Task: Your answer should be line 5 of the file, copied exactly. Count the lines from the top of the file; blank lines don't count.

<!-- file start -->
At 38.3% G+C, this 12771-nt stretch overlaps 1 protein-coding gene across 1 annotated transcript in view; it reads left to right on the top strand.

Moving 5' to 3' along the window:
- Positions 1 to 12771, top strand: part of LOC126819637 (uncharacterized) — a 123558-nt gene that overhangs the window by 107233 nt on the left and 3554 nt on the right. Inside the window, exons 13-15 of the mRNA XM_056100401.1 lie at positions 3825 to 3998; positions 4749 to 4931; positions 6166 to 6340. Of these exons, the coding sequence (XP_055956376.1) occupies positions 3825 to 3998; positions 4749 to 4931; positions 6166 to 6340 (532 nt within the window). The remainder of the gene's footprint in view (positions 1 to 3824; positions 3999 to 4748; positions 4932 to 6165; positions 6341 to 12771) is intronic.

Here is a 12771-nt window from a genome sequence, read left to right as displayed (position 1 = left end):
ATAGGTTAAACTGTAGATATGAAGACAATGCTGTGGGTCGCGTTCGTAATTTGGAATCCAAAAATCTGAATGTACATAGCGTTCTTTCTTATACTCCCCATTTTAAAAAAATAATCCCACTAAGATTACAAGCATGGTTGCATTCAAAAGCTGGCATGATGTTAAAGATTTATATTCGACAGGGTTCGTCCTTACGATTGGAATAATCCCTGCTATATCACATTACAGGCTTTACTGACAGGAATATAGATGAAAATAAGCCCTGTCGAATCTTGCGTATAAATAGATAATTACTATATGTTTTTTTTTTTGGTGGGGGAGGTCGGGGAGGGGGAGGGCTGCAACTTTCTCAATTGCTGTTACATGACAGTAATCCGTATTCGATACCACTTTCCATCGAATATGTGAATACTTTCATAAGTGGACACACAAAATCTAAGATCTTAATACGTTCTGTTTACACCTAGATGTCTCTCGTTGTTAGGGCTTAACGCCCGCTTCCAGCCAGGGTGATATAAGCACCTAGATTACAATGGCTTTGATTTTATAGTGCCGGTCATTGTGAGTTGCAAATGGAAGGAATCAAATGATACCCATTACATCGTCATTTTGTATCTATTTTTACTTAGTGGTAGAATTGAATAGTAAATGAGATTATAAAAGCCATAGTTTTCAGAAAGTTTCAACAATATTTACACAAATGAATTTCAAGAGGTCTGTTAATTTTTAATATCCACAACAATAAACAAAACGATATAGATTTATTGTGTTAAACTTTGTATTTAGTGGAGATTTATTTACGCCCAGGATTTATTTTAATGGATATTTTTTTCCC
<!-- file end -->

ATAGGTTAAACTGTAGATATGAAGACAATGCTGTGGGTCGCGTTCGTAATTTGGAATCCAAAAATCTGAATGTACATAGCGTTCTTTCTTATACTCCCCATTTTAAAAAAATAATCCCACTAAGATTACAAGCATGGTTGCATTCAAAAGCTGGCATGATGTTAAAGATTTATATTCGACAGGGTTCGTCCTTACGATTGGAATAATCCCTGCTATATCACATTACAGGCTTTACTGACAGGAATATAGATGAAAATAAGCCCTGTCGAATCTTGCGTATAAATAGATAATTACTATATGTTTTTTTTTTTGGTGGGGGAGGTCGGGGAGGGGGAGGGCTGCAACTTTCTCAATTGCTGTTACATGACAGTAATCCGTATTCGATACCACTTTCCATCGAATATGTGAATACTTTCATAAGTGGACACACAAAATCTAAGATCTTAATACGTTCTGTTTACACCTAGATGTCTCTCGTTGTTAGGGCTTAACGCCCGCTTCCAGCCAGGGTGATATAAGCACCTAGATTACAATGGCTTTGATTTTATAGTGCCGGTCATTGTGAGTTGCAAATGGAAGGAATCAAATGATACCCATTACATCGTCATTTTGTATCTATTTTTACTTAGTGGTAGAATTGAATAGTAAATGAGATTATAAAAGCCATAGTTTTCAGAAAGTTTCAACAATATTTACACAAATGAATTTCAAGAGGTCTGTTAATTTTTAATATCCACAACAATAAACAAAACGATATAGATTTATTGTGTTAAACTTTGTATTTAGTGGAGATTTATTTACGCCCAGGATTTATTTTAATGGATATTTTTTTCCC